THE TIE THAT BINDS
“Another fight! Let’s beat it!”
“No, wait a minute. Maybe it’s some of the gang.”
A mob of men swirled around a corner. Now they moved at a rush, now they stood still. The mass seemed to revolve around its centre; figures darted in and out; the mass heaved and sank and heaved again. Oaths and savage yells. They came to a momentary halt under an electric light and the gobs obtained a clear ' view of them.
“The limeys! They’re at it again!”
“Those aren’t our guys!”
“That other bunch has ganged up on ’em! Look! Look at that, will you?”
Above a struggling group a knife had flashed. They did not wait for more. Letting out a yell, they went tearing into the combat.
“Watch out for the knives!” somebody cautioned.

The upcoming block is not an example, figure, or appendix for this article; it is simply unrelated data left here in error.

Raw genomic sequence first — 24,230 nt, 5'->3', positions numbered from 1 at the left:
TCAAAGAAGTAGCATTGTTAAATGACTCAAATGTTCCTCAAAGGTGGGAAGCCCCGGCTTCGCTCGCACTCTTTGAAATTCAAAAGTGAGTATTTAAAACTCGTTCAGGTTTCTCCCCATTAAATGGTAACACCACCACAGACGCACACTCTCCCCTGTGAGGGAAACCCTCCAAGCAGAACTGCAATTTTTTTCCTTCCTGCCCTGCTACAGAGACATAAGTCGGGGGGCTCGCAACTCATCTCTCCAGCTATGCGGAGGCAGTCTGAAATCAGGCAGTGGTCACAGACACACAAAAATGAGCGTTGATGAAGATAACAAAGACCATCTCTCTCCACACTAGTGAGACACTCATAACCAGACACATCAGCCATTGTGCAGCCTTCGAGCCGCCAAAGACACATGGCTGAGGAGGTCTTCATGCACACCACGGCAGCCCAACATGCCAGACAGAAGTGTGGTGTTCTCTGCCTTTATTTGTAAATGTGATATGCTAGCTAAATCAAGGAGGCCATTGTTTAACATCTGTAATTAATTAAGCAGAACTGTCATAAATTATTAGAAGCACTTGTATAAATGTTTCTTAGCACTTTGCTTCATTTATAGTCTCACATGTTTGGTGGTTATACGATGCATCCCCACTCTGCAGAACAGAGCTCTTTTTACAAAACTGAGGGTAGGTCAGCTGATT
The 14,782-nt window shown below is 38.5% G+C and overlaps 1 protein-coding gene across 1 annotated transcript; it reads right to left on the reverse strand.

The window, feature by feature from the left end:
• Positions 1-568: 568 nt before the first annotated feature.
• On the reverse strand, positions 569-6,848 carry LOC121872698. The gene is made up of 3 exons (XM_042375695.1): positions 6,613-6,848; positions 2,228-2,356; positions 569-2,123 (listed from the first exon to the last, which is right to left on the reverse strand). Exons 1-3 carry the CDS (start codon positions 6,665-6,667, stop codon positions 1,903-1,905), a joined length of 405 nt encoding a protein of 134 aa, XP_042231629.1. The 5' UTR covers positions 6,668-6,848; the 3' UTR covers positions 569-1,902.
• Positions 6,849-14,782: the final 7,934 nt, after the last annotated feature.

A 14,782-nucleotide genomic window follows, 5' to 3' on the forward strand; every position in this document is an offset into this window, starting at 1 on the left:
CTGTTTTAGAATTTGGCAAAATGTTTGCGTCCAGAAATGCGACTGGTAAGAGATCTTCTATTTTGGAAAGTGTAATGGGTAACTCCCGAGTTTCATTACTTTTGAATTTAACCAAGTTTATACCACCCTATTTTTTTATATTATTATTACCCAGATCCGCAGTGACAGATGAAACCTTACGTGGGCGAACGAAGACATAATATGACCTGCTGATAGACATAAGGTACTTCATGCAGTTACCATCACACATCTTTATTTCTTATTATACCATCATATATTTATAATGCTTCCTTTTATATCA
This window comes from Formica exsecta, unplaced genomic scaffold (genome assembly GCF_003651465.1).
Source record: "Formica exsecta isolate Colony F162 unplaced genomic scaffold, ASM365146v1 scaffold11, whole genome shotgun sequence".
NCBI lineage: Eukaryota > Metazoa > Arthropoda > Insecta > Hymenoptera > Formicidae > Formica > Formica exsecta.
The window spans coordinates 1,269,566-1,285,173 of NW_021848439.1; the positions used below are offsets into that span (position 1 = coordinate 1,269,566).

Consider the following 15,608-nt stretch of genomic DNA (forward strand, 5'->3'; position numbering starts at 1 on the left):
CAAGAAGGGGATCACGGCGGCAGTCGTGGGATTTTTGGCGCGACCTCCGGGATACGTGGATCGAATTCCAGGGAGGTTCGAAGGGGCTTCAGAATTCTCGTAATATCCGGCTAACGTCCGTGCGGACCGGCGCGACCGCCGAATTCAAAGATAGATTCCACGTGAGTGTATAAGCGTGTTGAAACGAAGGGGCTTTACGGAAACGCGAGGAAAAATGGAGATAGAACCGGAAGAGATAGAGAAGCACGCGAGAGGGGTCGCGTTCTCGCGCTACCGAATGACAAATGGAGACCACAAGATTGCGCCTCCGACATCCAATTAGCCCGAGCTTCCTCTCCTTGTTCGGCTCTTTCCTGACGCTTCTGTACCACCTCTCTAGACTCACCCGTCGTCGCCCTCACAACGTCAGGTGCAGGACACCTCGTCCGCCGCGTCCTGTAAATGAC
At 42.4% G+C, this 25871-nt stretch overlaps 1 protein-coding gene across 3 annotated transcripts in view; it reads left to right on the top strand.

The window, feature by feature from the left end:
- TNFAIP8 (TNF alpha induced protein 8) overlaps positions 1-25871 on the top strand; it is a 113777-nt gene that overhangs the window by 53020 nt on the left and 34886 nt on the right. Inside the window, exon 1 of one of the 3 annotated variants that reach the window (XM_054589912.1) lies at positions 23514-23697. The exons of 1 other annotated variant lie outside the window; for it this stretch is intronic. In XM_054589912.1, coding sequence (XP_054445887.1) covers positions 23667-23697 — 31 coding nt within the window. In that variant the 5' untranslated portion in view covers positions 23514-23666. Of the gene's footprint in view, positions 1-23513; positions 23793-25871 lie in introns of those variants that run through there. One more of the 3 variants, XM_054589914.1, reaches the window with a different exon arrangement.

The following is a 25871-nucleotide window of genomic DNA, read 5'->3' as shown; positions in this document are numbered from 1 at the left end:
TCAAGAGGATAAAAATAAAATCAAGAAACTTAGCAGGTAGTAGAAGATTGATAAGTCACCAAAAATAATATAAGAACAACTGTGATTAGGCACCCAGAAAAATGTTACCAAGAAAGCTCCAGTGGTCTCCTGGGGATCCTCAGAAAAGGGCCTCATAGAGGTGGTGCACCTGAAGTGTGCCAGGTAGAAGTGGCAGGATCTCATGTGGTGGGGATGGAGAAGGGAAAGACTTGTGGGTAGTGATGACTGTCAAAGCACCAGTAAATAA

“And when you—git your man down”—this from Hardtack—“be sure he don’t git—up agin. Take that!”
Overwhelmed by numbers, the bluejackets were fighting desperately. Three of their number were laid out in the street. They heard the smash of the new attack and turned wearily to meet it. But instead of a fresh rush of the enemy, a hoarse bellow reached them—“All right, you guys! Give ’em hell!”
They swung around and waded into the fight again, and within five minutes the street was cleared. As a mopping-up job it was a creditable performance. A bluejacket kicked the last knife wielder down a flight of steps and summed up the affair with “That’s that!”
“Come on!” yelled Hardtack. “Let’s beat it while the going’s good!”
They picked up their wounded and scattered in all directions. Hardtack and Wally found themselves running down a street alongside some gobs and half a dozen of the English. They did not slacken pace until well away from the scenes of disturbance.
Then a bluejacket panted, “‘I sy, wot’s the ’urry?”
There was sense to this, since they had arrived in a portion of the city where patrols would not be likely to search for them. They slowed to a walk.